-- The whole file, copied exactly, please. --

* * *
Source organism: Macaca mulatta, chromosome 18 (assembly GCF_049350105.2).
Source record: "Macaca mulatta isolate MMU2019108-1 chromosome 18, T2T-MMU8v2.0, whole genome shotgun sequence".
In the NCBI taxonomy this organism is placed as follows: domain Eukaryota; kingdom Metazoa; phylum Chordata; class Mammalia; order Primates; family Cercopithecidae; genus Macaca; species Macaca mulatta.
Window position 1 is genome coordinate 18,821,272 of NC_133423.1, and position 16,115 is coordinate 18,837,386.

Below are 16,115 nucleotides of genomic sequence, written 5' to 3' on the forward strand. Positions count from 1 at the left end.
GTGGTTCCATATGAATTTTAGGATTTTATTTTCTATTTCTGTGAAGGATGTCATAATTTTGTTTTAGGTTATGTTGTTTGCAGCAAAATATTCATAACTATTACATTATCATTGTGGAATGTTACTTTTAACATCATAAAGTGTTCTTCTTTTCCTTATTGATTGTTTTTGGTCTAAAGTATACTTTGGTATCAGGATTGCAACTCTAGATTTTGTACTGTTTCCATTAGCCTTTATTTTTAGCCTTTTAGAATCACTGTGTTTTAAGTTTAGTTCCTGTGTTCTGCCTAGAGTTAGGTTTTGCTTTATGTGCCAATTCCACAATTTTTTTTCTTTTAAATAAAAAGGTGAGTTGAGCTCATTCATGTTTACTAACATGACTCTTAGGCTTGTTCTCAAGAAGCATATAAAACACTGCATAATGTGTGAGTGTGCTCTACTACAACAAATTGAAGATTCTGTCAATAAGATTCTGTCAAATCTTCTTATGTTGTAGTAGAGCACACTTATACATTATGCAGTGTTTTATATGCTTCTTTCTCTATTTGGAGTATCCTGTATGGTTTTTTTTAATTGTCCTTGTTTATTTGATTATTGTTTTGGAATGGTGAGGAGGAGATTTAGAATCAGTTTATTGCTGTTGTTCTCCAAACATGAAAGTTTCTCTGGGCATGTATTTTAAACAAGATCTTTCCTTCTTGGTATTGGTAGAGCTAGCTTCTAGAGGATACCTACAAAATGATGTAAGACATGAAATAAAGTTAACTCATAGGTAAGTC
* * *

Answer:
Source organism: Macaca mulatta, chromosome 18 (assembly GCF_049350105.2).
Source record: "Macaca mulatta isolate MMU2019108-1 chromosome 18, T2T-MMU8v2.0, whole genome shotgun sequence".
In the NCBI taxonomy this organism is placed as follows: domain Eukaryota; kingdom Metazoa; phylum Chordata; class Mammalia; order Primates; family Cercopithecidae; genus Macaca; species Macaca mulatta.
Window position 1 is genome coordinate 18,821,272 of NC_133423.1, and position 16,115 is coordinate 18,837,386.

Below are 16,115 nucleotides of genomic sequence, written 5' to 3' on the forward strand. Positions count from 1 at the left end.
GTGGTTCCATATGAATTTTAGGATTTTATTTTCTATTTCTGTGAAGGATGTCATAATTTTGTTTTAGGTTATGTTGTTTGCAGCAAAATATTCATAACTATTACATTATCATTGTGGAATGTTACTTTTAACATCATAAAGTGTTCTTCTTTTCCTTATTGATTGTTTTTGGTCTAAAGTATACTTTGGTATCAGGATTGCAACTCTAGATTTTGTACTGTTTCCATTAGCCTTTATTTTTAGCCTTTTAGAATCACTGTGTTTTAAGTTTAGTTCCTGTGTTCTGCCTAGAGTTAGGTTTTGCTTTATGTGCCAATTCCACAATTTTTTTTCTTTTAAATAAAAAGGTGAGTTGAGCTCATTCATGTTTACTAACATGACTCTTAGGCTTGTTCTCAAGAAGCATATAAAACACTGCATAATGTGTGAGTGTGCTCTACTACAACAAATTGAAGATTCTGTCAATAAGATTCTGTCAAATCTTCTTATGTTGTAGTAGAGCACACTTATACATTATGCAGTGTTTTATATGCTTCTTTCTCTATTTGGAGTATCCTGTATGGTTTTTTTTAATTGTCCTTGTTTATTTGATTATTGTTTTGGAATGGTGAGGAGGAGATTTAGAATCAGTTTATTGCTGTTGTTCTCCAAACATGAAAGTTTCTCTGGGCATGTATTTTAAACAAGATCTTTCCTTCTTGGTATTGGTAGAGCTAGCTTCTAGAGGATACCTACAAAATGATGTAAGACATGAAATAAAGTTAACTCATAGGTAAGTC